[citation][nom]shikamaru31789[/nom]Yet another reason for me to stick with Microsoft next-gen.[/citation]
and they will make the kinect the only input device for their console.
[citation][nom]bak0n[/nom]And they'll only start at $100 a piece because it says "Sony" on it.[/citation]
not really, most of the crap in the controller could be done with a simple chip/s that costs nothing.
if they arent wired together at all, than its will be the batteries that cost the most in it, and probably wont add to the cost of the next system and with how much crap dropped in price, probably not the stand alone controllers either.
besides this, i want a consle maker to make head mount displays supported from DAY ONE
at least that way they make make more head room in the market than as the specialty product they currently are.
There is a big difference between the Move, Kinect, and Wii/U controller. The Move actually works and has a 1:1 movement. Kinect sometime has issues getting gestures. Wii/U does not understand traversal, only rotation. Flicking your wrist is the same as doing a powerful swing.
[citation][nom]falchard[/nom]There is a big difference between the Move, Kinect, and Wii/U controller. The Move actually works and has a 1:1 movement. Kinect sometime has issues getting gestures. Wii/U does not understand traversal, only rotation. Flicking your wrist is the same as doing a powerful swing.[/citation]
Wii Motion Plus is also 1:1 when properly programmed and the Wii U Gamepad is 1:1 by default (accelerometer, gyroscope and magnetometer).
Even the original Wii remote can understand traversal in conjunction with the IR sensor but that does require it to be pointed where the IR camera in the remote can see the IR light bar so it's limited.
I don't think the Sony developers thought this through. When you hold a typical controller, it is held in place by your fingers, but also between your hands. You can relax either part of your grip, and the controller is still held effectively in-place. This allows you to adjust the use of your hand muscles over time while gaming. It's a bit like getting up and stretching once in a while when you sit at a desk all day.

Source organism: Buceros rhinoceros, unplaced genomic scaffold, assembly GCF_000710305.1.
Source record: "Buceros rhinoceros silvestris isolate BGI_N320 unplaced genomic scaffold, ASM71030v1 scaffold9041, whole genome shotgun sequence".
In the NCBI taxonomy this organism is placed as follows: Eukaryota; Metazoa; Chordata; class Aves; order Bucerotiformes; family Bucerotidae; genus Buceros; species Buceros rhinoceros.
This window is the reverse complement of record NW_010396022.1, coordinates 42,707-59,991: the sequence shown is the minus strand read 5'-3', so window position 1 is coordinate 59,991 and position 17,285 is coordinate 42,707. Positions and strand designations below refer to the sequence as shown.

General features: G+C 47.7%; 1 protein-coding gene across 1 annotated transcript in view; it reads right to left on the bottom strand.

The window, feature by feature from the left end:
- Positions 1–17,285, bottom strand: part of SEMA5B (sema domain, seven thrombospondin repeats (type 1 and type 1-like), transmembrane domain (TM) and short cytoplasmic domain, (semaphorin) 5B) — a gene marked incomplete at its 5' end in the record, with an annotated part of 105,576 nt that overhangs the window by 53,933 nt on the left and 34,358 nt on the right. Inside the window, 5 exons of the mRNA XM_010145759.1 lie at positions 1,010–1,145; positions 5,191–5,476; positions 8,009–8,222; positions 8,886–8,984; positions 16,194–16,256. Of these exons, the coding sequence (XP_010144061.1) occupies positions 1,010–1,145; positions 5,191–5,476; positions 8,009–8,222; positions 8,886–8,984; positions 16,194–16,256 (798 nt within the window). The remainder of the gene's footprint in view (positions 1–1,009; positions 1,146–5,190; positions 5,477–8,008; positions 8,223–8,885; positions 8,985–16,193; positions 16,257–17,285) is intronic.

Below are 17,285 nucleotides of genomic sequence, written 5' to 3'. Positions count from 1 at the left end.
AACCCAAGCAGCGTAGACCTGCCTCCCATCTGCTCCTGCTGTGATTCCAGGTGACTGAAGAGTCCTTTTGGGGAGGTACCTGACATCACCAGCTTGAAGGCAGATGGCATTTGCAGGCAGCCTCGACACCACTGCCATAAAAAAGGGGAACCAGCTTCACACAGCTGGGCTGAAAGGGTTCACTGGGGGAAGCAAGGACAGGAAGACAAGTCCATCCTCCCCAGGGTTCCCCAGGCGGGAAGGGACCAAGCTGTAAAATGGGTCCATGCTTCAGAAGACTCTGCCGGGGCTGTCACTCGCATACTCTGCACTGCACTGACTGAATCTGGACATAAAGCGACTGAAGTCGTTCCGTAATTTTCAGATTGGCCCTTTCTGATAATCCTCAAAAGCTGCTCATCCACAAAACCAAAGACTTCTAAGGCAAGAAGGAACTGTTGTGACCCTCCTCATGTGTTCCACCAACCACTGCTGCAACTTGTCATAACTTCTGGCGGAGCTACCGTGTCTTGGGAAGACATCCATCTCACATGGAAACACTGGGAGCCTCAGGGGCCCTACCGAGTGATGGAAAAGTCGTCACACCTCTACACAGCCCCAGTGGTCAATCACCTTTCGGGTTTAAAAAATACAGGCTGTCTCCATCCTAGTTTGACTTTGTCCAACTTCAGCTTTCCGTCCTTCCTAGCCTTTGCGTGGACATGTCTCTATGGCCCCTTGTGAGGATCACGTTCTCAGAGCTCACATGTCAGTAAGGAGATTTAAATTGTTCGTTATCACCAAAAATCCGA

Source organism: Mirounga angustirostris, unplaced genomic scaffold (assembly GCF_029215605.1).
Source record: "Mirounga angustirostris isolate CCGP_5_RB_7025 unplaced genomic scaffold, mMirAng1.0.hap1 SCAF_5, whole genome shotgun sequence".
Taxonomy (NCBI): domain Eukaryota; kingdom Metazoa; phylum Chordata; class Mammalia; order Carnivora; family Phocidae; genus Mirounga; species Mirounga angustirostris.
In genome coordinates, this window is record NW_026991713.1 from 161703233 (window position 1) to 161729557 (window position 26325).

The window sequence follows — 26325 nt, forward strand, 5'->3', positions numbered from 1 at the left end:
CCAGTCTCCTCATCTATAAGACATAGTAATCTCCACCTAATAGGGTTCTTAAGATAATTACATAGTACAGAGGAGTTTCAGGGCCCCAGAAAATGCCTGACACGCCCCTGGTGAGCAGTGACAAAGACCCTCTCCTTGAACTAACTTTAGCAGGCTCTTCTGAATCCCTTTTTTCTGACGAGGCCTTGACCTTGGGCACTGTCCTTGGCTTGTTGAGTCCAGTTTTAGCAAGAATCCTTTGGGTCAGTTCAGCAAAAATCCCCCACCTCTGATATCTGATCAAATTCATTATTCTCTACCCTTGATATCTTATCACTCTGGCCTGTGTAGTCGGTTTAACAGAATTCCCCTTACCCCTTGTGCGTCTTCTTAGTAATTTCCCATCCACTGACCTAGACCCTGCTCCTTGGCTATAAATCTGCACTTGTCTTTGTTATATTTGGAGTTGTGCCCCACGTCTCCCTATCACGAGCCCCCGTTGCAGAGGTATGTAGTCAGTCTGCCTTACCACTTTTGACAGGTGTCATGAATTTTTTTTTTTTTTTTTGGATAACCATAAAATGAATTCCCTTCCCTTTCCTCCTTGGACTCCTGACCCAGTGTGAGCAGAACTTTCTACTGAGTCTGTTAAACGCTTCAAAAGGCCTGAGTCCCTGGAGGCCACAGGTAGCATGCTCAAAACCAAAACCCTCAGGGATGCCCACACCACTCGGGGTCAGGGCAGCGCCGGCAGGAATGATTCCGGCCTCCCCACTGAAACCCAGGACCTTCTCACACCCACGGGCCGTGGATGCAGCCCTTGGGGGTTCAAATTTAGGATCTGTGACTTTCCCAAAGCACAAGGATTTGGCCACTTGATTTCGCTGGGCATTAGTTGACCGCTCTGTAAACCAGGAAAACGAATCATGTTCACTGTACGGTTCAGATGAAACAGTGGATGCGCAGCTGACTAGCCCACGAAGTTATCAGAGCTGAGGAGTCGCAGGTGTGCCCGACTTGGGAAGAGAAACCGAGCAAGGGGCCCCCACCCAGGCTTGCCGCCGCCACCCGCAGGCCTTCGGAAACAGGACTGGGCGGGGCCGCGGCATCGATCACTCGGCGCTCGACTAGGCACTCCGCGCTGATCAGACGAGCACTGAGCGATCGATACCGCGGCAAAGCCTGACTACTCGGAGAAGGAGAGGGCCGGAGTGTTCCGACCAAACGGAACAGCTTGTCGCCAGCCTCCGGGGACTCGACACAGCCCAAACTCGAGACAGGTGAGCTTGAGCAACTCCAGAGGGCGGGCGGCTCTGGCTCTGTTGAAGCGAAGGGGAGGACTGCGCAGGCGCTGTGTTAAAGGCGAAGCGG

When you take away half of the controller, only your curled fingers are holding the remaining half. There can be no compressive force between your hands because each part is only held by one hand. Relax your fingers, even for a moment, and the controller-half can slip to a different orientation, or slide right out of your hand entirely. Now imagine that the controller-half is moving around rapidly, such as in a simulated karate game. Because the acceleration forces on the device are that much higher, you have to hold it that much tighter with your fingers to avoid slipping. After an hour of that, I think you'd have a hard time gripping anything with your hands. And over time, this just seems like it will end up in something far worse than carpal-tunnel syndrome.
i will buy Sony before Samsung... and if a can't, the samsung product D@mn well is going to be better... no more passes for SAMSUNG... for example, a have two monitors by samsung, no problems with them (while they were expensive.. .don't use them any more... replaced with a NEC monitor but I don't hate them) but the third monitor (cheap) is a f'n piece of junk when needed to change sources (too d@mn slow)... (of course after you learn the dumb way samsung has Implemented the source change you are not f'n cursing them). and life goes on... no more passes for samsung!